“They call it Collaborative Divorce. It’s apparently all the rage right now.” Jason Bateman’s character spoke these lines in the 2007 hit Juno, and now the practice has come to Tampa.
On July 31, 2012, Chief Judge Manuel Menendez, Jr., of the Thirteenth Judicial Circuit of Florida signed an administrative order regulating collaborative family law practice in Hillsborough County. The administrative order is just the fourth such order in the State of Florida. The other circuits regulated by a collaborative family law administrative order are the Ninth Circuit (Orlando and Osceola Counties), the Eleventh Circuit (Miami-Dade County), and the Eighteenth Circuit (Brevard County).
According to Attorney Adam B. Cordover, “Hillsborough County’s collaborative law administrative order will bring more public awareness and certainty to this new and revolutionary form of family law practice.” Adam is a member of the task force that drafted and proposed the order and is also on the Executive Board of the Collaborative Divorce Institute of Tampa Bay, which promotes collaborative practice for divorce and all other types of family law matters.
Collaborative practice (which is variously referred to as collaborative divorce, collaborative law, collaborative model, or collaborative process) is a relatively new form of alternative dispute resolution which takes divorce and other family law cases out of the public courtroom and into a private office.
Each party hires a collaboratively trained attorney and agrees from the very beginning to resolve personal and financial disputes without having a judge decide the outcome.
A neutral facilitator (who is often a trained mediator, psychologist, or other licensed mental health professional) is brought on board to ensure that discussions focus on the future of the family unit rather than the arguments of the past. Additionally, the facilitator will ensure that discussions center around the interests of the parties (for example, “our child should go to a good school”) rather than on positions of the parties (for example, “our child must go to this particular school, or else…”).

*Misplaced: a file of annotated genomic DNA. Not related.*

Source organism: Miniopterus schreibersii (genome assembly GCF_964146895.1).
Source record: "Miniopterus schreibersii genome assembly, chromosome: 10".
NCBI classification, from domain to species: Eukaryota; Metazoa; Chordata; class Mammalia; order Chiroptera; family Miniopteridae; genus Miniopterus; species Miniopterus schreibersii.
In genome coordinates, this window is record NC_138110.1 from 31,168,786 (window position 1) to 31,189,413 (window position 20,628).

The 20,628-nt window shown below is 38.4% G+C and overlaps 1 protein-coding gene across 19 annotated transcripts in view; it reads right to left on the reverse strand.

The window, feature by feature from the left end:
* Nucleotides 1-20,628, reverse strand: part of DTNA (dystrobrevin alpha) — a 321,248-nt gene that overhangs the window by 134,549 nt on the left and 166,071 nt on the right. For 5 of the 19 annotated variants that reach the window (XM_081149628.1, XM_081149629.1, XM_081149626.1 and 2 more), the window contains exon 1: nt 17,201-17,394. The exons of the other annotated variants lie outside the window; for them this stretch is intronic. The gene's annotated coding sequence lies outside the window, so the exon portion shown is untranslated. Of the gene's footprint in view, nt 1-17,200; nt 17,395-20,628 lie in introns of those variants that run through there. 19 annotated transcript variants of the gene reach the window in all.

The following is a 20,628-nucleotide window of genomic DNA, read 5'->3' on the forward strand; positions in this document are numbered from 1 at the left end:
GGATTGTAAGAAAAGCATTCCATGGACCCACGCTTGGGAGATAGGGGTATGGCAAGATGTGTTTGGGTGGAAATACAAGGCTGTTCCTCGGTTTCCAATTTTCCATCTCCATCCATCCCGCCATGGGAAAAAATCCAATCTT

A neutral accountant or other financial advisor may be brought on board when there are homes, businesses, mutual funds, or other assets that need to be divided. The financial advisor will also come up with creative solutions for debt division, child support, and ongoing needs of the spouses.
According to financial professional David Harper, CPA, ABV, PFS, CFF, CBA, “Studies show that financial disputes are consistently the number one reason for divorce. The collaborative divorce process promotes the honest exchange of all pertinent financial information so that each spouse has a comprehensive understanding of the financial aspects involved. Because of this, the collaborative process often results in a settlement involving less money, less time, and less of an emotional toll on the spouses and their children than the traditional litigation process.” Harper is an Executive Board member of the Collaborative Divorce Institute of Tampa Bay and devotes nearly his entire practice to providing sound financial advice to families in the midst of divorce.
Collaborative practice has been gaining steam as a more sensible approach to divorce, and even celebrities are catching on. Famous individuals who have utilized the collaborative process include Madonna, Robin Williams, and Cameron Crowe.
One of the lynchpins of collaborative practice is that, if the parties are unable to settle their differences and insist on going to court, their attorneys must withdraw, and new counsel may be retained. Attorney Beth Reineke believes “This means divorcing parties are more committed to the settlement process and less likely to choose litigation if the road gets bumpy during negotiations.” Reineke is a board certified emeritus family lawyer who has chosen not to litigate. As president of the Collaborative Divorce Institute of Tampa Bay, she either mediates with couples pre-suit or collaborates with the clients she represents.
More information on collaborative family law practice can be obtained from the Collaborative Divorce Institute’s website at http://www.CollaborativeDivorceTampaBay.com.